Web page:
Congress seems happy to pass the burden on to tobacco smokers. The bill recently passed by Congress and now on the President’s desk would more than double the federal tax on cigarettes and raise cigar taxes to as high as $3. Supporters of the proposal see the higher tobacco taxes as a beneficial “two‐fer”: not only would the tax increases raise more money for the children’s health program, they would financially penalize smokers.
Proponents claim government should use taxes to discourage tobacco use because smokers’ healthcare costs are partly borne by others, and smokers should be taxed to cover the expense. Tax proponents also argue that higher tobacco taxes will induce smokers to lead healthier lives.
Smoking in the United States is already declining significantly — largely as a result of public awareness of its dangers, not higher taxes. The declining number of smokers makes cigarette tax revenue unstable. Congress’s Joint Committee on Taxation projects that if the new tax rate is implemented next year, tobacco revenues will fall nearly 10 percent over the next decade. As Dr. Michael Siegel, professor at the Boston University School of Health has noted, this is a risky way to fund the program. “This is a situation where you’re advocating a specific amount of money to a program based on cigarette revenue,” he says. “So if that cigarette revenue falls, by definition, the revenue available to the program is going to fall.”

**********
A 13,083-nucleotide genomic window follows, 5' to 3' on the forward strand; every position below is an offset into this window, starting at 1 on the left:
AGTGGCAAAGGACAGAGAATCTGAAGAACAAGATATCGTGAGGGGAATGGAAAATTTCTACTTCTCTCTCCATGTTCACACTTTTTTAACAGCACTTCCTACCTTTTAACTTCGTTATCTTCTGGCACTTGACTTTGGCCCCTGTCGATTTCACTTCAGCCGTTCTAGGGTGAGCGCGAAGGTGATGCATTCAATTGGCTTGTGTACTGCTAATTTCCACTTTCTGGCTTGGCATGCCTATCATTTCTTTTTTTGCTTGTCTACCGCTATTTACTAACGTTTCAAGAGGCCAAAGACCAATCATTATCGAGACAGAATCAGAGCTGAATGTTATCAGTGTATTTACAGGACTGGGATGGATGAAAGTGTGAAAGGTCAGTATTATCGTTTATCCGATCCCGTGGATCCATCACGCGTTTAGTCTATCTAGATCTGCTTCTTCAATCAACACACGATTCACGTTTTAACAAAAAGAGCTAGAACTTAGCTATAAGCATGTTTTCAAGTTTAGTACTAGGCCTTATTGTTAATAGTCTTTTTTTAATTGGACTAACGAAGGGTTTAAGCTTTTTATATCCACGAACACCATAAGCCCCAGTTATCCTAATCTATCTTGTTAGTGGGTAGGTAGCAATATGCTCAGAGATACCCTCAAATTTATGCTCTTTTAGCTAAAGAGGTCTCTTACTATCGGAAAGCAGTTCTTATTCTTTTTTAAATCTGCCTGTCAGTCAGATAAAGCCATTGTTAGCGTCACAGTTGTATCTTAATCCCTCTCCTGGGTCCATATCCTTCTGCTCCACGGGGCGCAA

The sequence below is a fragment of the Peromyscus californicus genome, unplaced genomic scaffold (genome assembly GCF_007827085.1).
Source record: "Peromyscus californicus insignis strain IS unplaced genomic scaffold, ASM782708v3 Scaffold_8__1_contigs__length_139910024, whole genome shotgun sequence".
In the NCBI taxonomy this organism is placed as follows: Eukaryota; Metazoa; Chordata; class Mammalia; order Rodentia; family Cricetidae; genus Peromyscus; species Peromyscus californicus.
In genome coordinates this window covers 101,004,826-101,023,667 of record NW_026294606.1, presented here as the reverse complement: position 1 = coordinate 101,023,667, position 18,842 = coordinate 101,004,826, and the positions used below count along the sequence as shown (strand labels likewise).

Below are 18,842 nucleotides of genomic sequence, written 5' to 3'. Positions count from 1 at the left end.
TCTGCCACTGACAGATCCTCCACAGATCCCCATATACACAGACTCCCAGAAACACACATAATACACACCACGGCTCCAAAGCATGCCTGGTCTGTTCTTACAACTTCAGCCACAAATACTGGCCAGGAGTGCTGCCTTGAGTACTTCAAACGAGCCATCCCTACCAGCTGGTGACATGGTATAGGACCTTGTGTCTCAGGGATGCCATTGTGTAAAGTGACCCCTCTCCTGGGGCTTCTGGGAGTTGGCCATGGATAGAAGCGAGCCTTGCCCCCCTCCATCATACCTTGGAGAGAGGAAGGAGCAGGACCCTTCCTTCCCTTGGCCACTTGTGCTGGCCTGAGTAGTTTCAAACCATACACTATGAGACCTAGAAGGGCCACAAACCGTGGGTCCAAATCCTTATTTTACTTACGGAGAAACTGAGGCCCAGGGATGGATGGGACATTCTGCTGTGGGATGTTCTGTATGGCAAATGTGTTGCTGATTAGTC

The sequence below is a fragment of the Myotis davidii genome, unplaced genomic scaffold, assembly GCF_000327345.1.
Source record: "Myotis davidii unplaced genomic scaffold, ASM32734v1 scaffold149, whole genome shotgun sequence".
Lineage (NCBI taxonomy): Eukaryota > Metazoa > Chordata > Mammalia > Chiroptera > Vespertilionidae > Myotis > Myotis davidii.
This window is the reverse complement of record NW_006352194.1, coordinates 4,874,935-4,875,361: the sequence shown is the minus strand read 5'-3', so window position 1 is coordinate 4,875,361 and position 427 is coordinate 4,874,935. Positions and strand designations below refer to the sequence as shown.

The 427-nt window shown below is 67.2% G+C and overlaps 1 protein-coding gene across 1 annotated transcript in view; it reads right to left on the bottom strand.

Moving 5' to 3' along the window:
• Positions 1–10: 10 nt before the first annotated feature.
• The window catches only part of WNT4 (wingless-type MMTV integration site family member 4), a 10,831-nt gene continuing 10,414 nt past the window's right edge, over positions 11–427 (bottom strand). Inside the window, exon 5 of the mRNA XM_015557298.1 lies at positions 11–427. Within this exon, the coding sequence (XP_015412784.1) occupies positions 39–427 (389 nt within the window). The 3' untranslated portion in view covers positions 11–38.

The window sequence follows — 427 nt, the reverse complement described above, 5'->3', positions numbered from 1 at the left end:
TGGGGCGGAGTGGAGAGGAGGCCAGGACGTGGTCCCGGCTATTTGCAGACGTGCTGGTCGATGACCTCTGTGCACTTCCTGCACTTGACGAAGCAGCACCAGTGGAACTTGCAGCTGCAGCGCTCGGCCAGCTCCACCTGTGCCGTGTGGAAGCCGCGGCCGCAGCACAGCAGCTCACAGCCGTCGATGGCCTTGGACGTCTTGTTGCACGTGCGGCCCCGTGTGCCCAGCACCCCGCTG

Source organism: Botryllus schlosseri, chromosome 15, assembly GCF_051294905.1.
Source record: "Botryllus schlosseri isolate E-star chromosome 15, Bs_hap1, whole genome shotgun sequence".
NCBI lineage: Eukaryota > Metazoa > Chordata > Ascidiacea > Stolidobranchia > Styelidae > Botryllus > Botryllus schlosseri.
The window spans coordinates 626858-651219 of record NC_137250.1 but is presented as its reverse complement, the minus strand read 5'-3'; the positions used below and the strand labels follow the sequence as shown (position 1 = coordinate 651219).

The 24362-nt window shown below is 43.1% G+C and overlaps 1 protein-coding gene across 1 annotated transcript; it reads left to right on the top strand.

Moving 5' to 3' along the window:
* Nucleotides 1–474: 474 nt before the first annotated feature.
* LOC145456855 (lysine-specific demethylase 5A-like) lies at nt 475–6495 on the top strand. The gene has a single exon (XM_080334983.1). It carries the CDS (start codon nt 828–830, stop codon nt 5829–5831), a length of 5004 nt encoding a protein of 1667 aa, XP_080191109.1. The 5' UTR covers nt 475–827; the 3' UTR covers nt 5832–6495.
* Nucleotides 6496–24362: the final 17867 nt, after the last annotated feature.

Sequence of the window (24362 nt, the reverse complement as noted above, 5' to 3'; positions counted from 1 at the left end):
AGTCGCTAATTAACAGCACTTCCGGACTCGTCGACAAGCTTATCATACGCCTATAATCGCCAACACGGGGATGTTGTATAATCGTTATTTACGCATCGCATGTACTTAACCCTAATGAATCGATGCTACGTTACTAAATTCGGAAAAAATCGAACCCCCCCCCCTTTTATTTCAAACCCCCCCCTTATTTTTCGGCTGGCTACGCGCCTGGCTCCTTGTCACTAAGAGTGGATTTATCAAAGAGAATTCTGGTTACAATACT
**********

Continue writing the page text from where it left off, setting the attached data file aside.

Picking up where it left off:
Tobacco use is linked to increased risk of a host of cancers and other diseases, and some of the costs of fighting smoking‐related diseases are passed on to taxpayers. But cigarettes are already heavily taxed, and the resulting tax revenues already more than offset the public costs of smoking. A landmark study of 1995 smoking data by esteemed risk analyst Kip Viscusi, now of Vanderbilt University, showed that taxes in that era more than offset the broad range of social costs from smoking.